When sociologists Donald E. Miller and Tetsunao Yamamori decided to study indigenous churches with active social programs in the developing world, they were astounded to find that the overwhelming majority of them were Pentecostal or charismatic. They studied the dynamic of Pentecostal social engagement further in their book Global Pentecostalism: The New Face of Christian Social Engagement in which the coined the term “Progressive Pentecostal”. PCPJ’s Micael Grenholm asked Dr. Miller to expand on their findings in an email interview.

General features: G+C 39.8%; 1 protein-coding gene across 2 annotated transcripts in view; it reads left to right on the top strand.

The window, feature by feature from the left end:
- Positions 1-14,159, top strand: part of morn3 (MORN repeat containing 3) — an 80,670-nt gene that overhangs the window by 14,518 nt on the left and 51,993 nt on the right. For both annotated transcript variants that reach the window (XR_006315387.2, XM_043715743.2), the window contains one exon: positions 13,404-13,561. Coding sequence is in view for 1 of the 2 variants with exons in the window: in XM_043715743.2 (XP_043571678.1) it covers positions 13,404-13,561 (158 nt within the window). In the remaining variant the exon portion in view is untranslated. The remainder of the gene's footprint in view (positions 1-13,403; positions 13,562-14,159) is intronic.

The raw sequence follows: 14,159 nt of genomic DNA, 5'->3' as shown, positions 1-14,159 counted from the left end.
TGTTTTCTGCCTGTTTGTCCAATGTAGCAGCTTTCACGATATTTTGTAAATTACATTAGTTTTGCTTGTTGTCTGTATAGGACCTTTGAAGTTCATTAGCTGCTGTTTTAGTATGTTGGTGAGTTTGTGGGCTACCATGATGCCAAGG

What does it mean to be a “Progressive Pentecostal”?
The stereotype about Pentecostals is that they are focused exclusively on salvation and not social transformation. In our research, this was a false dichotomy since we encountered many Pentecostal and charismatic congregations that were engaged with their local community, addressing issues related to poverty, drug addiction, mental illness, corruption, etc. It is relatively rare that Pentecostals are addressing social policy issues at a political level and, unfortunately, they have sometimes supported right-wing dictators. Continue reading Why Most Pentecostals Around the World are Progressive